On the opposite side, we see the imposing light that is the culture of death. In some ways, we see this as the culture that praises abortion or euthanasia. In reality, our entire culture is one of death. They put to death anyone with differing opinions. They put to death any kind of systems of morality, relying completely on what ‘feels’ right. This culture burns among us, imposing itself on all people. It penetrates our beings, feeling as though we can do nothing in response to defend ourselves. Resistance seems futile. Thus, many people give up, for they feel entirely violated, unable to do anything but give in to the darkness, throwing away all that they once held dear. However, we know that this apparent light is merely a Shadow, being a corruption of that which is good. It penetrates us, but we feel we have no other choice. We can seek out the Blessed Sacrament, and allow it to peer into us and to purify us – something beyond the capabilities of this Culture. While this Culture imposes itself upon us, ‘monstrance’ comes from the word meaning ‘to show.’ We are shown True Light and Beauty and given the choice to peer upon it, rather than being violated by this dark culture.

We look to the Culture to save us, but nothing can save us but God alone. May we look the Star of Eärendil, known in this world as the Blessed Sacrament. May we always look to this guiding light to save and protect us from this passing Shadow. May we rely on the Good, the True, and the Beautiful, which comes from the True Light of the Blessed Sacrament, and not the Shadowy Culture of Death.

“When we adore, we plug into infinite dynamism and power.
Adoration is more powerful for construction
than nuclear bombs are for destruction.”

-Peter Kreeft


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The Good Worth Fighting For

“When I despair, I remember that all through history
the way of truth and love have always won.
There have been tyrants and murderers,
and for a time, they can seem invincible,
but in the end, they always fall. Think of it–always.”

-Mahatma Gandhi

I’m sure that most people have heard about the acts of terror in Paris, Kenya, Baghdad, and Beirut, in addition to the disasters of Mexico and Japan. It can be very easy to lose hope, to despair, to become overcome with hatred. We can cower in fear. We can view these times of tragedy as an excuse to go to war or to discriminate against different groups. We can toss around blame and displace anger from one group to another.

But we cannot let that happen. defines terrorism as “the use of violence and threats to intimidate or coerce.” If we do what I mentioned above, we let them win. They want us to be scared. They want us to respond with violence, so that they themselves could be justified in their use of violence. By allowing ourselves to fall into despair and hatred, we give terrorists the power that they desire. We are letting them get exactly what they want. I feel like it would be fairly universal desire to keep power away from terrorists; we don’t want them to win. We have the power to keep them from winning. Yes, they might continue in their violent and horrific acts, and we must seek to stop that, but as Gandhi said in the above quote, there have always been tyrants and murderers, but they are always defeated by truth and love.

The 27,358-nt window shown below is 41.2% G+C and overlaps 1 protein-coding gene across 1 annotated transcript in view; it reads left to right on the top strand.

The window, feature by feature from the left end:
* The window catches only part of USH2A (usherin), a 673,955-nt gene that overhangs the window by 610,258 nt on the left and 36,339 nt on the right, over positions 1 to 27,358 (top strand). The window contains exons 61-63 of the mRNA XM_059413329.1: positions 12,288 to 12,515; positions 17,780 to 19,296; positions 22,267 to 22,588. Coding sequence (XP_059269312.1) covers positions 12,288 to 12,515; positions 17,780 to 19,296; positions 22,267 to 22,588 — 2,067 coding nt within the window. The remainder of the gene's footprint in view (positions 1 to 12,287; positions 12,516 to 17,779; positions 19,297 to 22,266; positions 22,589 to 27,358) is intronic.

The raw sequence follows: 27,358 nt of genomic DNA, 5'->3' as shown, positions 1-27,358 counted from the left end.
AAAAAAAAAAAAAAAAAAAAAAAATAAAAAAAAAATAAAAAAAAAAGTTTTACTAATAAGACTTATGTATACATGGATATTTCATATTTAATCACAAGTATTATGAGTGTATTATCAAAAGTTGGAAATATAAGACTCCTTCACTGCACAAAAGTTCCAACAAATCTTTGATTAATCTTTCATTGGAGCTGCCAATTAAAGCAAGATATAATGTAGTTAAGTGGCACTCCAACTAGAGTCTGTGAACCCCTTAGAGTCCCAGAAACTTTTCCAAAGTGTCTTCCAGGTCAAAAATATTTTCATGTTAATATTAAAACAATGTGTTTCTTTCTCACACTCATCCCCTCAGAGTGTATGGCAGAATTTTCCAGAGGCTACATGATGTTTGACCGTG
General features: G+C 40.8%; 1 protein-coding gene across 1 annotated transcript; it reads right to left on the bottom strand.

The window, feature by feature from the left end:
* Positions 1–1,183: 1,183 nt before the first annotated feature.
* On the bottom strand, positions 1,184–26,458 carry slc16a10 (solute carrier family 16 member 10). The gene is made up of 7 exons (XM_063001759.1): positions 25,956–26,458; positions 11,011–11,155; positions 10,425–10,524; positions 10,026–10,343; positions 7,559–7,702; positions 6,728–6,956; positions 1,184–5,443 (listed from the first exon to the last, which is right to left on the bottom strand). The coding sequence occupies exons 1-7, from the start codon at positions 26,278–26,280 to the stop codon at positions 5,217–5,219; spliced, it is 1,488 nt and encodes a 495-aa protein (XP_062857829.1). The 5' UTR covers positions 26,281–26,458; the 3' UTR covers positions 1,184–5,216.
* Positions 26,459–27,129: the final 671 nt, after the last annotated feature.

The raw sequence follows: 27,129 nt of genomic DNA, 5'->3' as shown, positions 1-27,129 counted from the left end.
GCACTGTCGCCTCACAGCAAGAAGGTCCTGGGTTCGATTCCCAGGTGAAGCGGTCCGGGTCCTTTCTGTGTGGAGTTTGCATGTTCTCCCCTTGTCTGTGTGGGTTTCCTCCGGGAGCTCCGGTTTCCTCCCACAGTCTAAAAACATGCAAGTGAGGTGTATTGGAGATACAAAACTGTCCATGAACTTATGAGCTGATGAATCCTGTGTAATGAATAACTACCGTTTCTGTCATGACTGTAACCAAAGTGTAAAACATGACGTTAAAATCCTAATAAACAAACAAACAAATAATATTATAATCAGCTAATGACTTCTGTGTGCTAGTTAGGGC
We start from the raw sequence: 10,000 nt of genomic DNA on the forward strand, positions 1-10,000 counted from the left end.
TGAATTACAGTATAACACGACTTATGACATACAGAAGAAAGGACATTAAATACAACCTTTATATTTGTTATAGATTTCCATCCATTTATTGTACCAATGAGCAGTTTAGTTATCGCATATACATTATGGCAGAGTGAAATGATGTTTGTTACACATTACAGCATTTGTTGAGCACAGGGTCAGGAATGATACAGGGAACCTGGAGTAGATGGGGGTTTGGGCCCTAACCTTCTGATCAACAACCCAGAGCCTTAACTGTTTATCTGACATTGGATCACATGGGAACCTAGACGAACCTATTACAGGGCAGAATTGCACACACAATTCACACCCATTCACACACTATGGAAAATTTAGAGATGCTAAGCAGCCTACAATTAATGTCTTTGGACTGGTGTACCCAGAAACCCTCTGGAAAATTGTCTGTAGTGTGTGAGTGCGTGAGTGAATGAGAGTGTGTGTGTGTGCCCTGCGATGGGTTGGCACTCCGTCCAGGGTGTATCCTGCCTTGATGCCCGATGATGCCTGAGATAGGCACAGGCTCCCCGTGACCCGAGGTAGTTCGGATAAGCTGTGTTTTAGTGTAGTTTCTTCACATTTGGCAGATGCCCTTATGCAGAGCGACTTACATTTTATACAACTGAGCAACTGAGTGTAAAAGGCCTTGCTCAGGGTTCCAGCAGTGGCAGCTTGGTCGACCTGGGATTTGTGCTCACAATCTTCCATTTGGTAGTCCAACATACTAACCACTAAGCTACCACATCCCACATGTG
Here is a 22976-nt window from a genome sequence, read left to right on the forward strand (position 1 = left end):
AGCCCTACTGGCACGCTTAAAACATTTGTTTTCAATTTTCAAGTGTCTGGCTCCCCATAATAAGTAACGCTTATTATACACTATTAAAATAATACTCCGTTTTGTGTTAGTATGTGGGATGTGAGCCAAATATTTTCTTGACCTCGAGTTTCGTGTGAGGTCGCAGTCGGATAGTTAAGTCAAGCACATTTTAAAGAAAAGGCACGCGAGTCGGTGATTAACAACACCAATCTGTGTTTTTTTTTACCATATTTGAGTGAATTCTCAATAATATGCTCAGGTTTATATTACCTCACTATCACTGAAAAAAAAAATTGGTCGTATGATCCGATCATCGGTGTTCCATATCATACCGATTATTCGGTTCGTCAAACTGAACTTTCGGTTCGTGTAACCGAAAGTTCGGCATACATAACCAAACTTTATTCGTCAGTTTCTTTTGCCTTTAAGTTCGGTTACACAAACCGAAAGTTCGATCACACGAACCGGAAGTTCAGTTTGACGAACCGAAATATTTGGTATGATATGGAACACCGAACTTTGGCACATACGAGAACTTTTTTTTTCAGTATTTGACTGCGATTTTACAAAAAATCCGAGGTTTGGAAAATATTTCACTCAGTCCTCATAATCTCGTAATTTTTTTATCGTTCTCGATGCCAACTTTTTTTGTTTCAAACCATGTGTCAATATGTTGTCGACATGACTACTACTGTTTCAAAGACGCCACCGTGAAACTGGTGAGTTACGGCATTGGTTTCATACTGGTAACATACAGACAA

The Shadow, darkness, evil – whatever you call it – does not have power to defeat the good. There is good in this world. No matter how dark the world gets, the light will never be extinguished. As long as we continue to hold onto the light and the good that is still present in this world, darkness will never have chance. We must hold true to the words of our dear Samwise Gamgee: there is good in this world, and it’s worth fighting for! That doesn’t necessarily mean taking up arms and going to battle for the good. But it does mean holding on to hope, truth, beauty, love, for the sake of the good. Things will happen in our lives that will make us fall into darkness. But we must continue to fight the good fight, to keep the light alive in ourselves and in the world. We must do what we can to keep good forever in this world. Terrorists may steal, and slaughter, and destroy, but they cannot take away the light and hope that is within us. Only we can rid ourselves of that.

Additionally, I read a story (below) about a woman who was out having a good time during one of the attacks. She had to lay on the ground for a long time,

acting like she was dead, in order to not be killed. She witnessed the deaths of many that night. And yet, what did she think about? She thought about her loved ones, hoping that someday she will see them again. She thought about all the good from her life. She thought about and appreciated all of the good. So many people sought to help in seemingly minor ways, but those ways were the biggest helps of all. They helped the woman see that there is still good in this world. We can easily get bogged down by every horrific act done in this world. There are a lot, so good luck with that. Or we can allow ourselves to be encouraged by the evil to live even more for the good. The rampant evil in the world is evidence for our need to continually fight for the good. Maybe someone else will do it. But no one can fill your place in this world. No one can replace the good that you are called to do, the good that you can and should be doing in this world. Evil evermore encourages us to do and to hold onto the good, but that’s only if we allow it to do just that.